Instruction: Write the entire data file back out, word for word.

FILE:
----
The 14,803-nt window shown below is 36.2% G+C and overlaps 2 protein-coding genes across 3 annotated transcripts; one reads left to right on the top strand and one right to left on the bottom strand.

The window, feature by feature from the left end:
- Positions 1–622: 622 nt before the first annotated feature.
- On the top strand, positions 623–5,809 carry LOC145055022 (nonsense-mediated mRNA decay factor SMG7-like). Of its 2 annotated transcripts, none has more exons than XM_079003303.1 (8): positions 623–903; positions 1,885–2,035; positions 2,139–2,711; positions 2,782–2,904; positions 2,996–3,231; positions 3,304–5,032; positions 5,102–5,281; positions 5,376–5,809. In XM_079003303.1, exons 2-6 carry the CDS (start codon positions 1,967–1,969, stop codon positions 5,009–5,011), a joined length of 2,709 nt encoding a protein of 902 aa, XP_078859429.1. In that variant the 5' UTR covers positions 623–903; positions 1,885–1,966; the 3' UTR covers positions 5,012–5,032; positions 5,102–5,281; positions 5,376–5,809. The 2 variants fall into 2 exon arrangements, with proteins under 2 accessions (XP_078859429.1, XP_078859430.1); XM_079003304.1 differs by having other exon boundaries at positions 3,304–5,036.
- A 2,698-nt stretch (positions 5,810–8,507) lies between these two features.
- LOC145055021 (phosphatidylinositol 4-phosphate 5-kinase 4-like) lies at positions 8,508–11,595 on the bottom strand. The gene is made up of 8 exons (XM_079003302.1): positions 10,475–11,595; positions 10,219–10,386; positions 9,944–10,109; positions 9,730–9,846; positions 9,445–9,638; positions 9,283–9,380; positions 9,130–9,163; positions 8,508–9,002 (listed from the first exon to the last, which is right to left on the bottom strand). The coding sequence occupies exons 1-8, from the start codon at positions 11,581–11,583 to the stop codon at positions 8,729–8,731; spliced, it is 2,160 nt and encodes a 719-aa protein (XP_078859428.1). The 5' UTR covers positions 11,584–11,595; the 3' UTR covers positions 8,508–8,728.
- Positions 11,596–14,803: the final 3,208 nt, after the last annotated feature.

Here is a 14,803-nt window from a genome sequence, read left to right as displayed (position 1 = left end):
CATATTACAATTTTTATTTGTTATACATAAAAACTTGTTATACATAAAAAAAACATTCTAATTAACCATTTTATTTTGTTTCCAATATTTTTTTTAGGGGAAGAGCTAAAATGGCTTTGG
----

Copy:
The 14,803-nt window shown below is 36.2% G+C and overlaps 2 protein-coding genes across 3 annotated transcripts; one reads left to right on the top strand and one right to left on the bottom strand.

The window, feature by feature from the left end:
- Positions 1–622: 622 nt before the first annotated feature.
- On the top strand, positions 623–5,809 carry LOC145055022 (nonsense-mediated mRNA decay factor SMG7-like). Of its 2 annotated transcripts, none has more exons than XM_079003303.1 (8): positions 623–903; positions 1,885–2,035; positions 2,139–2,711; positions 2,782–2,904; positions 2,996–3,231; positions 3,304–5,032; positions 5,102–5,281; positions 5,376–5,809. In XM_079003303.1, exons 2-6 carry the CDS (start codon positions 1,967–1,969, stop codon positions 5,009–5,011), a joined length of 2,709 nt encoding a protein of 902 aa, XP_078859429.1. In that variant the 5' UTR covers positions 623–903; positions 1,885–1,966; the 3' UTR covers positions 5,012–5,032; positions 5,102–5,281; positions 5,376–5,809. The 2 variants fall into 2 exon arrangements, with proteins under 2 accessions (XP_078859429.1, XP_078859430.1); XM_079003304.1 differs by having other exon boundaries at positions 3,304–5,036.
- A 2,698-nt stretch (positions 5,810–8,507) lies between these two features.
- LOC145055021 (phosphatidylinositol 4-phosphate 5-kinase 4-like) lies at positions 8,508–11,595 on the bottom strand. The gene is made up of 8 exons (XM_079003302.1): positions 10,475–11,595; positions 10,219–10,386; positions 9,944–10,109; positions 9,730–9,846; positions 9,445–9,638; positions 9,283–9,380; positions 9,130–9,163; positions 8,508–9,002 (listed from the first exon to the last, which is right to left on the bottom strand). The coding sequence occupies exons 1-8, from the start codon at positions 11,581–11,583 to the stop codon at positions 8,729–8,731; spliced, it is 2,160 nt and encodes a 719-aa protein (XP_078859428.1). The 5' UTR covers positions 11,584–11,595; the 3' UTR covers positions 8,508–8,728.
- Positions 11,596–14,803: the final 3,208 nt, after the last annotated feature.

Here is a 14,803-nt window from a genome sequence, read left to right as displayed (position 1 = left end):
CATATTACAATTTTTATTTGTTATACATAAAAACTTGTTATACATAAAAAAAACATTCTAATTAACCATTTTATTTTGTTTCCAATATTTTTTTTAGGGGAAGAGCTAAAATGGCTTTGG